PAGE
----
Dry cleaning services use non-water solvents to remove soil and stains from clothes. This great invention dates back to the 1855. First reference to the use of an organic solvent (spirits of turpentine) to remove stains comes from 1981. The potential for using petroleum-based solvents such as gasoline and kerosene was recognized by French dye-works operator Jean Baptiste Jolly who was also the first to develop early dry cleaning service in 1840s.
In the late XIX century the traditional solvent used by dry cleaners were turpentine spirits, camphor oil, benzene, naphtha and white gasoline. There are very flammable, so the business was rather risky. Clothings were washed and rinsed in tubs filled with these solvents, and then hung in a warm room to dry. Raw white gasoline was the primary dry cleaning solvent used in the United States.
By the mid-1930s dry cleaning industry had adopted tetrachloroethylene (perchloroethylene) as the safe and inflammable solvent. It has excellent cleaning power and is gentle enough to most fragile garments. However, it was later incidentally recognized as carcinogen by the U.S. Consumer Product Safety Commission - and banned as a consequence. In 1993, the California Air Resources Board adopted also regulations to reduce its emissions from dry cleaning operations. After World War I, dry cleaners started using chlorinated solvents. They were much less flammable and had improved cleaning power – and was quite safe for our health, too.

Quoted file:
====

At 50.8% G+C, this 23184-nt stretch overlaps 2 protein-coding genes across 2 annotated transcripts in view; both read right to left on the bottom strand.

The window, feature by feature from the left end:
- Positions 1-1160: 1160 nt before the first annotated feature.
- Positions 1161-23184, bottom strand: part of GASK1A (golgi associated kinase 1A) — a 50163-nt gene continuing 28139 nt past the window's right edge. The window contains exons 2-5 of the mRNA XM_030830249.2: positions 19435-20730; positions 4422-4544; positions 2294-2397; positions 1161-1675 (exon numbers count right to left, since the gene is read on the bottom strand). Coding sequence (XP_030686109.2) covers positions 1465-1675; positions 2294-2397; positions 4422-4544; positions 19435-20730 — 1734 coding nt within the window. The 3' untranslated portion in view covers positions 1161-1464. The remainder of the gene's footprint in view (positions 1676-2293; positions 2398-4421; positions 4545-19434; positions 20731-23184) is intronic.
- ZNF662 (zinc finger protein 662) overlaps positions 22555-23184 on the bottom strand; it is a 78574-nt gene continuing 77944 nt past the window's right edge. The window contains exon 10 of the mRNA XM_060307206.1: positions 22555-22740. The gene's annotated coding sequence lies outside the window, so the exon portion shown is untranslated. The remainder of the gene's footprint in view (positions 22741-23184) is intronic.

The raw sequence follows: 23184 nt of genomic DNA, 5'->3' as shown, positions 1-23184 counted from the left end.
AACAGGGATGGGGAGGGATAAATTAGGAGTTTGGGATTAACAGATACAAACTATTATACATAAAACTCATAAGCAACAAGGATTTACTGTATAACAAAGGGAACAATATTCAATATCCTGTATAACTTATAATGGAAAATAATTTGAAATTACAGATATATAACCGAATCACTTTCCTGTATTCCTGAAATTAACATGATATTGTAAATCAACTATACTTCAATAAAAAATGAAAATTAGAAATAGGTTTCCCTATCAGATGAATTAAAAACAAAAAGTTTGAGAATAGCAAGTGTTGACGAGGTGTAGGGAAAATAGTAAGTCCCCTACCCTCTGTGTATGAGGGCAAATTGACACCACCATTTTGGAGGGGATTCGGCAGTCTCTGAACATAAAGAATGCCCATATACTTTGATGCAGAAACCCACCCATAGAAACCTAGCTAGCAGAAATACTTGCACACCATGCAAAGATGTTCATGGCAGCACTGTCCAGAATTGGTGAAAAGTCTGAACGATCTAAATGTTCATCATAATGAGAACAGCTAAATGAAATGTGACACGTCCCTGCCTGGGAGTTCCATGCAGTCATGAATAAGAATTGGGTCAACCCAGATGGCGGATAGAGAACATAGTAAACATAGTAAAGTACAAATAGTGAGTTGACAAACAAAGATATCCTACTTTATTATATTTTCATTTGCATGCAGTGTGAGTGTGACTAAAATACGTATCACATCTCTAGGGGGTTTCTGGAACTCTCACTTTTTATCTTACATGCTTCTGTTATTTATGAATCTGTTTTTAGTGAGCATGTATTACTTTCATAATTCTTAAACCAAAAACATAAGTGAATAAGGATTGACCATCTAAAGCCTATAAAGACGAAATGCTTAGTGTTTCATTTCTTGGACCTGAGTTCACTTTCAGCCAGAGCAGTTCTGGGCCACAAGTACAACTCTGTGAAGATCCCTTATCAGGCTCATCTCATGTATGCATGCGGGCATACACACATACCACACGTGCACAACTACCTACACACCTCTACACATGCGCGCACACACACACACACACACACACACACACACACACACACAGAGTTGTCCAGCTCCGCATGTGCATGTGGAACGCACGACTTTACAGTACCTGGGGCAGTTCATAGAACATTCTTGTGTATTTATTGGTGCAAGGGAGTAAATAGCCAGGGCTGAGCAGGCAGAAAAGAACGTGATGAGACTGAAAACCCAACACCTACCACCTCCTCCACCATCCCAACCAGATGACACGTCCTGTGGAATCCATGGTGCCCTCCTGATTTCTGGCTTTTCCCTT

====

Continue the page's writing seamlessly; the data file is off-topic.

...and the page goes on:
Traditionally, the cleaning process was carried out at large factories situated beyond the city center. Dry cleaner shops received garments from customers, sent them to the factory, and then had them returned clean. At this early time, dry cleaning was done sequentially in two different machines — one for the cleaning process itself and the second one to dry the clean items.
Today the used solvent is usually recovered during the drying process and then returned condensed and distilled, so it can be reused to clean further loads. The majority of modern machines also incorporate a computer-controlled drying sensor which automatically "feel" when all traces of solvent have been removed. This ensures that only the smallest amount of perc fumes will be released when opening the door at the end of the cleaning process.